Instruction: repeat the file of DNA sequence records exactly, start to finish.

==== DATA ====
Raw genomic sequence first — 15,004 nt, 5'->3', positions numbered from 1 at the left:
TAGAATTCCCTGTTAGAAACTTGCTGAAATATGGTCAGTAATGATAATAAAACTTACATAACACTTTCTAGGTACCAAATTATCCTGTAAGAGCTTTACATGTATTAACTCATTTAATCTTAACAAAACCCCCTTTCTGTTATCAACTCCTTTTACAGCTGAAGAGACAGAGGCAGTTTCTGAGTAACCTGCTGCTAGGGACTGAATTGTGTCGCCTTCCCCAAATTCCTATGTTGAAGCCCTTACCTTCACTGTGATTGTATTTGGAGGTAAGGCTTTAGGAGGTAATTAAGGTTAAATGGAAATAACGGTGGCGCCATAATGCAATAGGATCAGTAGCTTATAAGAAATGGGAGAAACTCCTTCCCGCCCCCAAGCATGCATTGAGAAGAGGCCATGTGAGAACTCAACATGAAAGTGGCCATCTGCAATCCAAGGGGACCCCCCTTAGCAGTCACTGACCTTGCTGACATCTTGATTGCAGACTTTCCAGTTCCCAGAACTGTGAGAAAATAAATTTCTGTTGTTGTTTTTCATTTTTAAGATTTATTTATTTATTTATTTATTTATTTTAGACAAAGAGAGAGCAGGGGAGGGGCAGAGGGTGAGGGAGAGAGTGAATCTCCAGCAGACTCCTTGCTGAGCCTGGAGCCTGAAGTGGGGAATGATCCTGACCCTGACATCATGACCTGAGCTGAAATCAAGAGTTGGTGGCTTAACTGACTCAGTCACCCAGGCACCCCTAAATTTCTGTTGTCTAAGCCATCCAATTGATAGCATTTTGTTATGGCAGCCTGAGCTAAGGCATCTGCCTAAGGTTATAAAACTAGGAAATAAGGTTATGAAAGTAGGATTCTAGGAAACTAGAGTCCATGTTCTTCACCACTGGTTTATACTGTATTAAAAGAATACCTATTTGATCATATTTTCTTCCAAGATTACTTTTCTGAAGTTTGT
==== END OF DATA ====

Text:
Raw genomic sequence first — 15,004 nt, 5'->3', positions numbered from 1 at the left:
TAGAATTCCCTGTTAGAAACTTGCTGAAATATGGTCAGTAATGATAATAAAACTTACATAACACTTTCTAGGTACCAAATTATCCTGTAAGAGCTTTACATGTATTAACTCATTTAATCTTAACAAAACCCCCTTTCTGTTATCAACTCCTTTTACAGCTGAAGAGACAGAGGCAGTTTCTGAGTAACCTGCTGCTAGGGACTGAATTGTGTCGCCTTCCCCAAATTCCTATGTTGAAGCCCTTACCTTCACTGTGATTGTATTTGGAGGTAAGGCTTTAGGAGGTAATTAAGGTTAAATGGAAATAACGGTGGCGCCATAATGCAATAGGATCAGTAGCTTATAAGAAATGGGAGAAACTCCTTCCCGCCCCCAAGCATGCATTGAGAAGAGGCCATGTGAGAACTCAACATGAAAGTGGCCATCTGCAATCCAAGGGGACCCCCCTTAGCAGTCACTGACCTTGCTGACATCTTGATTGCAGACTTTCCAGTTCCCAGAACTGTGAGAAAATAAATTTCTGTTGTTGTTTTTCATTTTTAAGATTTATTTATTTATTTATTTATTTATTTTAGACAAAGAGAGAGCAGGGGAGGGGCAGAGGGTGAGGGAGAGAGTGAATCTCCAGCAGACTCCTTGCTGAGCCTGGAGCCTGAAGTGGGGAATGATCCTGACCCTGACATCATGACCTGAGCTGAAATCAAGAGTTGGTGGCTTAACTGACTCAGTCACCCAGGCACCCCTAAATTTCTGTTGTCTAAGCCATCCAATTGATAGCATTTTGTTATGGCAGCCTGAGCTAAGGCATCTGCCTAAGGTTATAAAACTAGGAAATAAGGTTATGAAAGTAGGATTCTAGGAAACTAGAGTCCATGTTCTTCACCACTGGTTTATACTGTATTAAAAGAATACCTATTTGATCATATTTTCTTCCAAGATTACTTTTCTGAAGTTTGT